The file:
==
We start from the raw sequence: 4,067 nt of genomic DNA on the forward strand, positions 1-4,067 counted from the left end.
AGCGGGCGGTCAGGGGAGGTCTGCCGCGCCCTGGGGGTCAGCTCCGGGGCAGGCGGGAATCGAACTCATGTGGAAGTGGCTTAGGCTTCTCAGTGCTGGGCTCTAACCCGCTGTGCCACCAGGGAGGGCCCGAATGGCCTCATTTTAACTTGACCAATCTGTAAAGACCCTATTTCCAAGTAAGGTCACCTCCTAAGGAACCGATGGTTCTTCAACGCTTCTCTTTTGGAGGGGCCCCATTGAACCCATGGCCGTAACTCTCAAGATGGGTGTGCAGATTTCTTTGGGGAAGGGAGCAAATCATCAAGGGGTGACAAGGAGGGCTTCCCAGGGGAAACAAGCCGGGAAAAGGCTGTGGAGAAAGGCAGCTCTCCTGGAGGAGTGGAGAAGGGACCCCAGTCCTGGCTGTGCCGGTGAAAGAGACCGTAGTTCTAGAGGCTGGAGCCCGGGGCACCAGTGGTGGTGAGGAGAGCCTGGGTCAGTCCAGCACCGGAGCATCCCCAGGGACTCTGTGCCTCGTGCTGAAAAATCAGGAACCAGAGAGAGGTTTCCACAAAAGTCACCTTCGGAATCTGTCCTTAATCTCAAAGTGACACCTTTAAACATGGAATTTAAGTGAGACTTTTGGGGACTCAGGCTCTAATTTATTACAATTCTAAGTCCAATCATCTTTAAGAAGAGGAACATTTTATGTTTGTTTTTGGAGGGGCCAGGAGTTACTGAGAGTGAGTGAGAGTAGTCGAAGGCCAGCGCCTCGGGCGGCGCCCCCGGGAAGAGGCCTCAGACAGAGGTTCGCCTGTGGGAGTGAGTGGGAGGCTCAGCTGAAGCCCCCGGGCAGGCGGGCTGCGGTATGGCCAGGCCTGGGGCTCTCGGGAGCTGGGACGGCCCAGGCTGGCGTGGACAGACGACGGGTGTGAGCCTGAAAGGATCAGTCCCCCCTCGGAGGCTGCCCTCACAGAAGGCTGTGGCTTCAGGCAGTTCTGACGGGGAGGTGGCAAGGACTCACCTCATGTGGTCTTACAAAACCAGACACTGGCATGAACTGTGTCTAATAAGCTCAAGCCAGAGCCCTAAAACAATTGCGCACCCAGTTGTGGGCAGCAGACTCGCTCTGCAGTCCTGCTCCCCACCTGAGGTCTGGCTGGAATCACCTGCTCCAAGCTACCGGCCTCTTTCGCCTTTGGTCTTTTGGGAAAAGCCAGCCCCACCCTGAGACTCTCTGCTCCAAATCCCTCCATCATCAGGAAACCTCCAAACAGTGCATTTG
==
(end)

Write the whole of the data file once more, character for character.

We start from the raw sequence: 4,067 nt of genomic DNA on the forward strand, positions 1-4,067 counted from the left end.
AGCGGGCGGTCAGGGGAGGTCTGCCGCGCCCTGGGGGTCAGCTCCGGGGCAGGCGGGAATCGAACTCATGTGGAAGTGGCTTAGGCTTCTCAGTGCTGGGCTCTAACCCGCTGTGCCACCAGGGAGGGCCCGAATGGCCTCATTTTAACTTGACCAATCTGTAAAGACCCTATTTCCAAGTAAGGTCACCTCCTAAGGAACCGATGGTTCTTCAACGCTTCTCTTTTGGAGGGGCCCCATTGAACCCATGGCCGTAACTCTCAAGATGGGTGTGCAGATTTCTTTGGGGAAGGGAGCAAATCATCAAGGGGTGACAAGGAGGGCTTCCCAGGGGAAACAAGCCGGGAAAAGGCTGTGGAGAAAGGCAGCTCTCCTGGAGGAGTGGAGAAGGGACCCCAGTCCTGGCTGTGCCGGTGAAAGAGACCGTAGTTCTAGAGGCTGGAGCCCGGGGCACCAGTGGTGGTGAGGAGAGCCTGGGTCAGTCCAGCACCGGAGCATCCCCAGGGACTCTGTGCCTCGTGCTGAAAAATCAGGAACCAGAGAGAGGTTTCCACAAAAGTCACCTTCGGAATCTGTCCTTAATCTCAAAGTGACACCTTTAAACATGGAATTTAAGTGAGACTTTTGGGGACTCAGGCTCTAATTTATTACAATTCTAAGTCCAATCATCTTTAAGAAGAGGAACATTTTATGTTTGTTTTTGGAGGGGCCAGGAGTTACTGAGAGTGAGTGAGAGTAGTCGAAGGCCAGCGCCTCGGGCGGCGCCCCCGGGAAGAGGCCTCAGACAGAGGTTCGCCTGTGGGAGTGAGTGGGAGGCTCAGCTGAAGCCCCCGGGCAGGCGGGCTGCGGTATGGCCAGGCCTGGGGCTCTCGGGAGCTGGGACGGCCCAGGCTGGCGTGGACAGACGACGGGTGTGAGCCTGAAAGGATCAGTCCCCCCTCGGAGGCTGCCCTCACAGAAGGCTGTGGCTTCAGGCAGTTCTGACGGGGAGGTGGCAAGGACTCACCTCATGTGGTCTTACAAAACCAGACACTGGCATGAACTGTGTCTAATAAGCTCAAGCCAGAGCCCTAAAACAATTGCGCACCCAGTTGTGGGCAGCAGACTCGCTCTGCAGTCCTGCTCCCCACCTGAGGTCTGGCTGGAATCACCTGCTCCAAGCTACCGGCCTCTTTCGCCTTTGGTCTTTTGGGAAAAGCCAGCCCCACCCTGAGACTCTCTGCTCCAAATCCCTCCATCATCAGGAAACCTCCAAACAGTGCATTTG